Adapting To New Paradigm Shifts In Treating Patients With Diabetes And Peripheral Vascular Disease

Guy R. Pupp, DPM, FACFAS

The past few years have produced a plethora of studies, publications and lectures on the combination of diabetes and peripheral vascular disease, and their impact upon the lower extremities. One recent study looking at over 600 patients with diabetic foot ulcers and severe peripheral arterial disease (PAD) who did not have revascularization found that one-third of patients died unhealed.1

   I have been fortunate to be involved with a group of leaders in various associated specialties that deal with these devastating pathologies. I have long had an interest in limb preservation and reconstructive foot and ankle surgery. I was the director of an outstanding clinic (Kern Hospital in Warren, Mich.) for many years with the advantage of meeting and interacting with multiple specialists in a symbiotic relationship. This was a teaching clinic and I had the opportunity to train many fine residents who have subsequently become leaders in our profession. Our clinic also had a significant referral base from a large geographical area that allowed us to be exposed to a vast range of pathology.

   There has always been a great working relationship with our vascular surgeons. This enabled us to treat patients who were at risk for major amputation and a debilitating lifestyle. We had considerable success due to the academic and passionate performance of our team. Unfortunately, due to significant comorbidities, many patients, especially those with critical limb ischemia, had compromised health to the extent in which the risks of treatment advances outweighed the benefits. Many of our patients were too old or too sick for major “open” bypass surgeries and they were excluded from treatment. The morbidity and mortality of extensive bypass of the lower extremity was high.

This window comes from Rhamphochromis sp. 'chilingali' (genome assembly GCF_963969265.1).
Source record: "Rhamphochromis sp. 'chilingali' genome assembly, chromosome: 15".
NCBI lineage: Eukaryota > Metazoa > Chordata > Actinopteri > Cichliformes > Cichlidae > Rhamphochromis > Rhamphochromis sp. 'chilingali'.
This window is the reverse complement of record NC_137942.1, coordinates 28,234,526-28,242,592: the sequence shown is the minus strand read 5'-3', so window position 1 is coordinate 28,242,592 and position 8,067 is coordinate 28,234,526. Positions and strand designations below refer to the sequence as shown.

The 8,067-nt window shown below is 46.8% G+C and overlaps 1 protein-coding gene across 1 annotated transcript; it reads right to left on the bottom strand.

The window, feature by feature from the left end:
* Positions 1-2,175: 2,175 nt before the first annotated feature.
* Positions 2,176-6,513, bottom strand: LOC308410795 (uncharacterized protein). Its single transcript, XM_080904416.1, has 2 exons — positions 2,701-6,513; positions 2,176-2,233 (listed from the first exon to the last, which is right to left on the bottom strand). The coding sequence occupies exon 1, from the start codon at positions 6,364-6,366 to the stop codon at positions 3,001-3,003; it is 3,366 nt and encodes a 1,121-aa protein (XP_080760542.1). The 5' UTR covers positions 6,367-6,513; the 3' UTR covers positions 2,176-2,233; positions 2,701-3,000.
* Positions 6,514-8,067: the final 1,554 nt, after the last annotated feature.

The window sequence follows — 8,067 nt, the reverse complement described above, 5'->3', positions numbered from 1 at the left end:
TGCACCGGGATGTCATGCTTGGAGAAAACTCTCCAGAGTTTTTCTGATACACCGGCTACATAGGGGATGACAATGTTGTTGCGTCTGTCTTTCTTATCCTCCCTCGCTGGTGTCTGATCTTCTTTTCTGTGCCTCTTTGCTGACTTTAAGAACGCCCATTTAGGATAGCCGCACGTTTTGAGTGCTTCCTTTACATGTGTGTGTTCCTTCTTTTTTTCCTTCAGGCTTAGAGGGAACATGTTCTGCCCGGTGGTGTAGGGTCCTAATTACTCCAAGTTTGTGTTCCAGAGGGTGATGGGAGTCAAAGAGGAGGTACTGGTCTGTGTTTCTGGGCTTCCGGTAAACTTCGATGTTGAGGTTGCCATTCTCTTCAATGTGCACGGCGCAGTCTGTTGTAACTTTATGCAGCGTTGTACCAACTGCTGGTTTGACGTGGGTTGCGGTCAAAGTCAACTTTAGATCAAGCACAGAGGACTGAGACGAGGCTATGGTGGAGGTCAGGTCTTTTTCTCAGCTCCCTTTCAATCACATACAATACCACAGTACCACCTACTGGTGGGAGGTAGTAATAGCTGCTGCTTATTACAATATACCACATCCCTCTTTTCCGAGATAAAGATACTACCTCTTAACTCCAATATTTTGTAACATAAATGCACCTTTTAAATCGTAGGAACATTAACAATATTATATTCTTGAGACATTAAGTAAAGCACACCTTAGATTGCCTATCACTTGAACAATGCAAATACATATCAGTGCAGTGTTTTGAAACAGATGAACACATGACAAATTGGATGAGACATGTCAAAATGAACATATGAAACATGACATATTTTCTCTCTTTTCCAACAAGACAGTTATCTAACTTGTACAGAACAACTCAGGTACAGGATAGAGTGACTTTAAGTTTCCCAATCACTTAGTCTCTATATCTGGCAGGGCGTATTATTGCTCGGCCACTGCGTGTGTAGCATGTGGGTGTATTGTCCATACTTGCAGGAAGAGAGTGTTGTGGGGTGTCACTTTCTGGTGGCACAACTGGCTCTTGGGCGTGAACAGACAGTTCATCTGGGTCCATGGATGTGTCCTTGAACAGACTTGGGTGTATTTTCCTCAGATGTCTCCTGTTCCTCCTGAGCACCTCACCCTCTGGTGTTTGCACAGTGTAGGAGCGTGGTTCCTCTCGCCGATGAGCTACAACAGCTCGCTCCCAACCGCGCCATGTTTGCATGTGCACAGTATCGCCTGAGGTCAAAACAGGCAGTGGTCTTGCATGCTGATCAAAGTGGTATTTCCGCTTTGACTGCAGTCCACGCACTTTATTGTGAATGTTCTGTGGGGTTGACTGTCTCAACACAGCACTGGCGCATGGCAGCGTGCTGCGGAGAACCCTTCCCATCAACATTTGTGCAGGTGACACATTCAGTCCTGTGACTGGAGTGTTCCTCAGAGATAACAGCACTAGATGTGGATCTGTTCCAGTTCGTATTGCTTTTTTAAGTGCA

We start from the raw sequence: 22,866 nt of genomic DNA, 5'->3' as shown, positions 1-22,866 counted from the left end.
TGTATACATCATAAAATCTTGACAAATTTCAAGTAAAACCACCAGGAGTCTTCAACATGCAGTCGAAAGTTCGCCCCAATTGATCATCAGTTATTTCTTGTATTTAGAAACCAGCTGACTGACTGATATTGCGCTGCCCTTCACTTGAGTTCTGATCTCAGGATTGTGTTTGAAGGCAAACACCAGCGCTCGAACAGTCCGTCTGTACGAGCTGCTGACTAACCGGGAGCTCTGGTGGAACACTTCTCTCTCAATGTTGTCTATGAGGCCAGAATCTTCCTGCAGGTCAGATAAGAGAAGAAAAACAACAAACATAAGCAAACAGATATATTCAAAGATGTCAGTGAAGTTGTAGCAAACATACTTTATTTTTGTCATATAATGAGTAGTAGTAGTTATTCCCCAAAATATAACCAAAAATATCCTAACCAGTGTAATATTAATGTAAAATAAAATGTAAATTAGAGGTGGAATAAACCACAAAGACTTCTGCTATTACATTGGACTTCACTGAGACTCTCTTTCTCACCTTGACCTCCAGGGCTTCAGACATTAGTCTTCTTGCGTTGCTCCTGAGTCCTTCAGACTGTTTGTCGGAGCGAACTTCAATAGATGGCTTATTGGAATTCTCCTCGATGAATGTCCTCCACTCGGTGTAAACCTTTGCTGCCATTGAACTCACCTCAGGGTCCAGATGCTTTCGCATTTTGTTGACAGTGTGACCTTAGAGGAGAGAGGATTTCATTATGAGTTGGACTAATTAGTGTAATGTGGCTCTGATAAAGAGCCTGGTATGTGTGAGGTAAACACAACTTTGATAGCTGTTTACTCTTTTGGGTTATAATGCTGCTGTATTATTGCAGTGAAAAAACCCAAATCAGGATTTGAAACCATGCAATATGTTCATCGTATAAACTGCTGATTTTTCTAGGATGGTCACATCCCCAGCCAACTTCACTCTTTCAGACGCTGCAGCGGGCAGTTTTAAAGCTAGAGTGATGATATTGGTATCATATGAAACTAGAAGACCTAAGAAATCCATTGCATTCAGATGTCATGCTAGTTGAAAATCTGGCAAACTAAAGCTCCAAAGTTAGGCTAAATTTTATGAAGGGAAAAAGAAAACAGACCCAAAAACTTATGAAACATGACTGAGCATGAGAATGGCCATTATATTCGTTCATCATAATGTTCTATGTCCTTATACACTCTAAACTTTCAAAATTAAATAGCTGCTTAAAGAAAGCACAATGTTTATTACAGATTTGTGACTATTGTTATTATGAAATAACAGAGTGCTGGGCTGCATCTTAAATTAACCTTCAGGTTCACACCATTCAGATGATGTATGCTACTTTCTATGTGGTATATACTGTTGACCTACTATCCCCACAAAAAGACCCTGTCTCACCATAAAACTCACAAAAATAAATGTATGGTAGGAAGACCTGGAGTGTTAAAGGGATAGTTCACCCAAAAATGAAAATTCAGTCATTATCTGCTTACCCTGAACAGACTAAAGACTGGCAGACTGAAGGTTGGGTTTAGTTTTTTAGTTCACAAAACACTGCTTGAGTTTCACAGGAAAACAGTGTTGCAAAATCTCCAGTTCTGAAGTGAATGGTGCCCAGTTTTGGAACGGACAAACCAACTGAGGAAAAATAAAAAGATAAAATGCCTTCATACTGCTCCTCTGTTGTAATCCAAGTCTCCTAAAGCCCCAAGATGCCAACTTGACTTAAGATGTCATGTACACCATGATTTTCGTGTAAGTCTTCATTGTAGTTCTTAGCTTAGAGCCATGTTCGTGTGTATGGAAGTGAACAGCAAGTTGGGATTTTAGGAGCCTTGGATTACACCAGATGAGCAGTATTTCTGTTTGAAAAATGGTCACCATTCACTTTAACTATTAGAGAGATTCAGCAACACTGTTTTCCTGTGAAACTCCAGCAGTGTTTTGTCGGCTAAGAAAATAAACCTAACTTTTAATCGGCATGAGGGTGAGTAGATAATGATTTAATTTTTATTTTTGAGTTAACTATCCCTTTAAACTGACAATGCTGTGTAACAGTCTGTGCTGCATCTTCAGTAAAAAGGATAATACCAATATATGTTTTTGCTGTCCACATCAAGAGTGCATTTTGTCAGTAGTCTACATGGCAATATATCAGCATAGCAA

Often, our clinic was the patient’s “last hope” to save a limb and return to an ambulatory status. However, we were forced to be very cautious with proper patient selection due to many other factors. Many of our patients required non-weightbearing status for extended time periods postoperatively. Our patient profile was challenging as many were obese, experienced motor and sensory neuropathy, and had difficulty managing crutches and walkers in an attempt to allow our surgical procedures to heal. For example, for many patients, we would perform bone grafting with internal fixation in order to help heal multiplanar osteotomy and arthrodesis sites.

   Fortunately, advances in external fixation allowed more reliable fixation attempts with patients enjoying “limited, guarded weightbearing” with a walker or crutches postoperatively during the healing process. The use of external fixation allowed for more aggressive attempts at limb salvage. We also learned that “functional” limb preservation was our ultimate goal and were always cognizant of the “next day” or what the patient’s status would be after treatment and healing. We learned that a transmetatarsal amputation (TMA) was desirable to saving two toes or that selected tendon lengthening and transfer could give “good results,” even in notoriously “bad result” levels of foot amputation such as amputations at the Chopart joint level.2-5

   I would constantly remind the residents that the best teacher in medicine is “Doctor Retrospect.” Evidence-based medicine helped us make better decisions although anecdotal treatment by an experienced, honest academic seemed too many times to be equally appropriate in our high-risk patient group who suffered with diabetes and associated comorbidities such as Charcot neuroarthropathy with soft and hard tissue disintegration and critical limb ischemia.

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